29 January 2017 | Total Eclipse

Total Solar Eclipse

Image credit & copyright: Antonis Farmakopoulos | Click image to enlarge

This intriguing picture, created by Antonis Farmakopoulos from Greece, shows a composite image of both Diamond Rings from last years’ total solar eclipse from Indonesia.

A total solar eclipse occurs about once a year and is one of natures most incredible phenomena to witness. It occurs when the moon completely covers the Sun for a few minutes, as it orbits Earth. As luck would have it, the Sun is 400 times larger, but 400 times further away than the Moon.

While we have a New Moon every month, the inclined orbit of the Moon means that it does not pass in front of the Sun each time. Sometimes when it does pass in front of the Moon and we only have an Annular eclipse. This occurs because the Moons orbit is not circular, so the distance to Earth varies, and when the distance is too great, the outer ring of the Sun can be seen, as the Moon is not close enough to us to cover it fully.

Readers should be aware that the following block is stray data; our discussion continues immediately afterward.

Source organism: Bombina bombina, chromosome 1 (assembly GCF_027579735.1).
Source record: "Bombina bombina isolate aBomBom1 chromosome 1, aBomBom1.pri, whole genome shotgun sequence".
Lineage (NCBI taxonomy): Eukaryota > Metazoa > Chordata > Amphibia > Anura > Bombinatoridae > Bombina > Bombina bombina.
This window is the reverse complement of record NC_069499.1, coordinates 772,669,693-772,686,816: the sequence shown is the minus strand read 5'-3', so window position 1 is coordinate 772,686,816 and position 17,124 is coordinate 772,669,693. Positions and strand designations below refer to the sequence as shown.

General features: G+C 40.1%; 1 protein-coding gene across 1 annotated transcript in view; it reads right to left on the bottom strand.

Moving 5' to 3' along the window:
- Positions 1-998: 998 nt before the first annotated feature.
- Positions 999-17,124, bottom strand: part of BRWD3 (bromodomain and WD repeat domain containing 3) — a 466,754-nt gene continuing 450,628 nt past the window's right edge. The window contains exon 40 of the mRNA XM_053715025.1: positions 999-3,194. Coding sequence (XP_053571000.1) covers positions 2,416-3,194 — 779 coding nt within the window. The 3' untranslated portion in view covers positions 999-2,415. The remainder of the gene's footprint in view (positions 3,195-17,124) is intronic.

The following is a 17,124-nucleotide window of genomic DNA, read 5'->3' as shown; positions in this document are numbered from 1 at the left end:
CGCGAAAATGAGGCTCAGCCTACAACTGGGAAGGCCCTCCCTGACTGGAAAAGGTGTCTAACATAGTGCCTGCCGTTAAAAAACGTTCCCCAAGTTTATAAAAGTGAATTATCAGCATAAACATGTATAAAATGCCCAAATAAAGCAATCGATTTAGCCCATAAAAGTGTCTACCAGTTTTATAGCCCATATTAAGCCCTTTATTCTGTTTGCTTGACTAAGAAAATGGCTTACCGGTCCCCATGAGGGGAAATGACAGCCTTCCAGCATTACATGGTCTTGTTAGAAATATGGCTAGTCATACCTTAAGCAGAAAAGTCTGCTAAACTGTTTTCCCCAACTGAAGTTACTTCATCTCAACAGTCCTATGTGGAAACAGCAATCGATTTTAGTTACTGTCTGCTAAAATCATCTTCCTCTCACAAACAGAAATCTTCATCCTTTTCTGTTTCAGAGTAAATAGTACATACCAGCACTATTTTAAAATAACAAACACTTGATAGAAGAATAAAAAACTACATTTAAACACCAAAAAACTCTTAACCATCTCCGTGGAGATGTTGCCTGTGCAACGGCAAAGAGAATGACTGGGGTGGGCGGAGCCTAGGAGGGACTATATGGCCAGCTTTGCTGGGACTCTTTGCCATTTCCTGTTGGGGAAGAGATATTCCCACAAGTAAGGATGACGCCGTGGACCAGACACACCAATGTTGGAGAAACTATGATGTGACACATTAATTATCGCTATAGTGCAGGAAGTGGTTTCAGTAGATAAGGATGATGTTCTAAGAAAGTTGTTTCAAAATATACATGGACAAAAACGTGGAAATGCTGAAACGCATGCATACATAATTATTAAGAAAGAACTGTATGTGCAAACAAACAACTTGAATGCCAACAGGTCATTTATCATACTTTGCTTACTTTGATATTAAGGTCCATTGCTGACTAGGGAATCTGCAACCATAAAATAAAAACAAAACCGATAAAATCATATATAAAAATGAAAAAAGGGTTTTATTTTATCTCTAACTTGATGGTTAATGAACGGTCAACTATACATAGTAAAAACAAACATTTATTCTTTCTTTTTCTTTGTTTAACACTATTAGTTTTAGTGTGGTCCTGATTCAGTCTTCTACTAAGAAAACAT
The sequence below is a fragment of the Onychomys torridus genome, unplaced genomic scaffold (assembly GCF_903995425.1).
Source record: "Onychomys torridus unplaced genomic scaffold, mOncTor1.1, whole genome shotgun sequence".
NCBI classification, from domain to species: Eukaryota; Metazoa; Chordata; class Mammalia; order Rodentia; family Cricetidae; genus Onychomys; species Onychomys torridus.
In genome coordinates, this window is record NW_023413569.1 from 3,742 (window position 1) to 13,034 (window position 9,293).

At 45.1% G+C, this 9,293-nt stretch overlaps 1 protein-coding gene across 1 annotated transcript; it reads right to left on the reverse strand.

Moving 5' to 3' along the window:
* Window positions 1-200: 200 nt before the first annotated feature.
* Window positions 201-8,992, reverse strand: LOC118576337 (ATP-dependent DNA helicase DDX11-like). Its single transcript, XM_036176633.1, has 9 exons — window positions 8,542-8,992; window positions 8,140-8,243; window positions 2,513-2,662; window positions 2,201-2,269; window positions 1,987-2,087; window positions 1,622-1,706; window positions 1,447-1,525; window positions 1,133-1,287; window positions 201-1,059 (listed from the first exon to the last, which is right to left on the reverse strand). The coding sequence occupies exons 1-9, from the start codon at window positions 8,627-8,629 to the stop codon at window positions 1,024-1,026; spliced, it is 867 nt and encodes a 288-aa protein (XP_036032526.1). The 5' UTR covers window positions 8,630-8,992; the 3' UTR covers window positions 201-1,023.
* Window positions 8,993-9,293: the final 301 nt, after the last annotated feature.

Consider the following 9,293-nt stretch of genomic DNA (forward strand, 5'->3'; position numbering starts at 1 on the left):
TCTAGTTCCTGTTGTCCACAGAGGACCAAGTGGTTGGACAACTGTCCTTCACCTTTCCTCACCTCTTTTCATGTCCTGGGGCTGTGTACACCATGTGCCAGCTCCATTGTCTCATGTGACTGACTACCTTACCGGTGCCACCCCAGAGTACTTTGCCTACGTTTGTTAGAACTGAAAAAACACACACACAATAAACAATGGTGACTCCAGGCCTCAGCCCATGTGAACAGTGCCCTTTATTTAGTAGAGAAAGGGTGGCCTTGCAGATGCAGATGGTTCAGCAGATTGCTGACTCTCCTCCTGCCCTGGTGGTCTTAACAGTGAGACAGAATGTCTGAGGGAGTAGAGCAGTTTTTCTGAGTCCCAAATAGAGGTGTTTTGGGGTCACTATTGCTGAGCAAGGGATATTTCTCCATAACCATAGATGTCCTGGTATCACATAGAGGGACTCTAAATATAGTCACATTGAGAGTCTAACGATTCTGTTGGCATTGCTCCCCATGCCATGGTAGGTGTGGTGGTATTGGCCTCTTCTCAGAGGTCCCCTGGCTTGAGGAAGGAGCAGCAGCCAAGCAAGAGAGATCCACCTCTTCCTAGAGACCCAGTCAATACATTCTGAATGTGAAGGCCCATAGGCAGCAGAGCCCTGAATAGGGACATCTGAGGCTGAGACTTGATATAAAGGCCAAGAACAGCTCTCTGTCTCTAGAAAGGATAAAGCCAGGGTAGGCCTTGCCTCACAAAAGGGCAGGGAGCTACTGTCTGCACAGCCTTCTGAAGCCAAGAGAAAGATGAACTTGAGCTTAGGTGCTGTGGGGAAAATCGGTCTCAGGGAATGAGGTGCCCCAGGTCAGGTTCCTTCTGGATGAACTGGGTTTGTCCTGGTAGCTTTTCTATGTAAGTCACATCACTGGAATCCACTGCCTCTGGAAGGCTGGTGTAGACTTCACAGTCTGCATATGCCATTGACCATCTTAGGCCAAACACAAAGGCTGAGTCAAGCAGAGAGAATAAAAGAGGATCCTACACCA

Last year on the 9th of March a total eclipse passed over South East Asia, and in Antonis’ photo, he captured the inner Solar Corona, the Chromosphere and a large Prominence, just as the last rays of the Sun were passing through the valleys on the Moon prior to a totality lasting just over 4 minutes.

The next Total Solar Eclipse is only a few months away, passing across the entire USA from Oregon to South Carolina on the 21st of August. To view the event, you need to be within the 100Km wide shadow, as it races across the land up to 4000 Km per hour.

Regular publication has been ceased for an indefinite period.